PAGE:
Gluten is a protein found in certain grains, which is very difficult to digest and also effects the chemical balance of your brain. There are various reasons why quitting gluten can be beneficial, whether you have a clear allergy or insensitivity to it or not. According to Dr. Gliden approximately 90% of people cannot digest gluten well and thus eating it will cause fatigue, various digestive problems, as well as many classic food allergy symptoms. Gluten has also been linked to asthma, acne, diabetes, arthritis, etc.
This article consists of the following sections (click on the link to jump to the chapter):
The word gluten comes from the Latin word 'glue', and really, it does stick to your intestine walls and solidifies in the hot environment of the digestive system. The intestines also absorb water from your food, leaving the glutenated cereal paste to stick to the walls. This, as you can imagine, causes all kinds of havoc. Malabsorption of nutrients, bad bacteria and yeast overgrowth, general sluggishness, putrefying (rotting) matter that cannot be expelled, and the associated problems of gas, body odour, allergies, nutrient deficiencies, constipation, food allergies, liver toxicity, etc.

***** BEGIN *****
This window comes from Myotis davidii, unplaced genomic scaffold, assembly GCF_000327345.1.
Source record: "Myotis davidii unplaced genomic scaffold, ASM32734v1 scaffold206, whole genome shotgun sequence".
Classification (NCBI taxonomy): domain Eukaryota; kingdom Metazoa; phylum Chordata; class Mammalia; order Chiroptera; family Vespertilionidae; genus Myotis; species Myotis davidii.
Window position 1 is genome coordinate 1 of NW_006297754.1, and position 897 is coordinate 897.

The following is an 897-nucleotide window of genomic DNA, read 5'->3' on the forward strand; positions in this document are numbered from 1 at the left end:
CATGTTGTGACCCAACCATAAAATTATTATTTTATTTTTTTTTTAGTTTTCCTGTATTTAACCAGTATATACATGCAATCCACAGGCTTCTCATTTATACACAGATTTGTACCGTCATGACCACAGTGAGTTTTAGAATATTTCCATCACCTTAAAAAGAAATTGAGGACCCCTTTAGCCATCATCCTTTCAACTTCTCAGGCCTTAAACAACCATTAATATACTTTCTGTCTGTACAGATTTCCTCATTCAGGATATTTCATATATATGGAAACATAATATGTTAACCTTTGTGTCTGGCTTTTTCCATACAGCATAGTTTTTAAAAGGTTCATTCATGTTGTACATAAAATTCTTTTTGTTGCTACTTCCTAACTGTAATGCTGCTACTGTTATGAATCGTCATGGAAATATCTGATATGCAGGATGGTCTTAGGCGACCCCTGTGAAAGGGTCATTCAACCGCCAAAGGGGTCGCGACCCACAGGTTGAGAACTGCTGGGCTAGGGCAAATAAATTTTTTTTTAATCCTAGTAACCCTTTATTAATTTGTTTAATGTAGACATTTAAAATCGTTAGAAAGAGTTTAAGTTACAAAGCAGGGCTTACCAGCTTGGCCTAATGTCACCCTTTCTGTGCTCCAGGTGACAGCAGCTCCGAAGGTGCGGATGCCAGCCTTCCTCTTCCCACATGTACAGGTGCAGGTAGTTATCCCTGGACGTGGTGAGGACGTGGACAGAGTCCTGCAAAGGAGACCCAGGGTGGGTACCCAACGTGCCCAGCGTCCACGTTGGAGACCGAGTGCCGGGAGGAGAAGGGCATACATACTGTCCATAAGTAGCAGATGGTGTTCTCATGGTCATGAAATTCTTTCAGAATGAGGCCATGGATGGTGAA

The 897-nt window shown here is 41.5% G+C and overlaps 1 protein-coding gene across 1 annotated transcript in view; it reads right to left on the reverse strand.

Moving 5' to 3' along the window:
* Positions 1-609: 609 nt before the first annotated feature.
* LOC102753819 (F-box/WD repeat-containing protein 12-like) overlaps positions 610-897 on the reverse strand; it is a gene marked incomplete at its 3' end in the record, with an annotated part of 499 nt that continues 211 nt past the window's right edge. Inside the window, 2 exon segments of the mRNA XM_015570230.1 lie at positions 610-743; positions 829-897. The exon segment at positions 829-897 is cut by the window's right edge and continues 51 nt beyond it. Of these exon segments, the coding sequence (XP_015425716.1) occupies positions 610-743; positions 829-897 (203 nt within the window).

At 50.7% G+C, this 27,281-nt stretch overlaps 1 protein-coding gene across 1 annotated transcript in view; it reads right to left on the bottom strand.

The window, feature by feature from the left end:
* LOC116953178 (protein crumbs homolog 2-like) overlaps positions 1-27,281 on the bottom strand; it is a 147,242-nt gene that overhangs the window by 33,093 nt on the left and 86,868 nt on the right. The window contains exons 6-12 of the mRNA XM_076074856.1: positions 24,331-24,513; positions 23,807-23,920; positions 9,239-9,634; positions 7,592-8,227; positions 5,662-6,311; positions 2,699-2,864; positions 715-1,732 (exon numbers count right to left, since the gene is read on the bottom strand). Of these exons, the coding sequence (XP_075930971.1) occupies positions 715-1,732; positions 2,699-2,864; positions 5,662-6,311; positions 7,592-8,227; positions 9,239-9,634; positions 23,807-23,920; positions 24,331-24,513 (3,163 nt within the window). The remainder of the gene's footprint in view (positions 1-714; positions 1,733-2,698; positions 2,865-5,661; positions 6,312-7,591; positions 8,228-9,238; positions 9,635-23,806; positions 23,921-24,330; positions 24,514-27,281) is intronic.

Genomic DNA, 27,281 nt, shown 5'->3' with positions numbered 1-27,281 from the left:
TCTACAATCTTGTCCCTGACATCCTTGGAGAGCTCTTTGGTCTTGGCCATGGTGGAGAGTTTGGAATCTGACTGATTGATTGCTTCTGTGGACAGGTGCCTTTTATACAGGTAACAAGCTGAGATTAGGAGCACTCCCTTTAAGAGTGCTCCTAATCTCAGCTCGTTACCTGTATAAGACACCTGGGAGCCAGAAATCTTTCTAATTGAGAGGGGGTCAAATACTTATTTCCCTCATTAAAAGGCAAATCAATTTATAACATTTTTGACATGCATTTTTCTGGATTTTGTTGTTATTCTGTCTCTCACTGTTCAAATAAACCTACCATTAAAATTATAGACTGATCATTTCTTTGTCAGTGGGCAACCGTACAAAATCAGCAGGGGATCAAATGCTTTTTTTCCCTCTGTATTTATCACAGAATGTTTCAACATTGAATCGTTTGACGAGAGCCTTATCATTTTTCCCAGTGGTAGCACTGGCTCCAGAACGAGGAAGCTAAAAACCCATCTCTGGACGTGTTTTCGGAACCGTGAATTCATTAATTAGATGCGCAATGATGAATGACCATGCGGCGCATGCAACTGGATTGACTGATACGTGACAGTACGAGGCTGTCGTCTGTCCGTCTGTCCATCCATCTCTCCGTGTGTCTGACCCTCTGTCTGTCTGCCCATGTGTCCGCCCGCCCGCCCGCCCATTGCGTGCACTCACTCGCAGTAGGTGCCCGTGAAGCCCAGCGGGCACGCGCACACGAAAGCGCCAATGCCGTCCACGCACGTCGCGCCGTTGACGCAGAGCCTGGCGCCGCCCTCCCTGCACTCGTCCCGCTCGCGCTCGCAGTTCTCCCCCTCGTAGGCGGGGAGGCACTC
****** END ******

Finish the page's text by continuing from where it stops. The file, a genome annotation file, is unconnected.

The main point I would like to make in this chapter is that it is not only those with Celiac Disease or certain allergies who have a problem digesting gluten. According to many recent reports, it is everyone of the human race who cannot digest gluten well! Thus it is actually wrong to call it gluten sensitivity because it is not human food. It is toxic for us!
Well, at least that's what I've heard. It sounds logical enough but I need to experiment and see the results for myself first before writing more on this.
In people with Celiac Disease gluten in wheat, rye and barley causes an autoimmune response that damages the small intestine. Although the reaction with those with celiac disease is stronger, I wonder if the same reaction is caused with ALL of us. This is what I am researching now and finding out many interesting things. Some of the more interesting sources I am currently researching can be found here: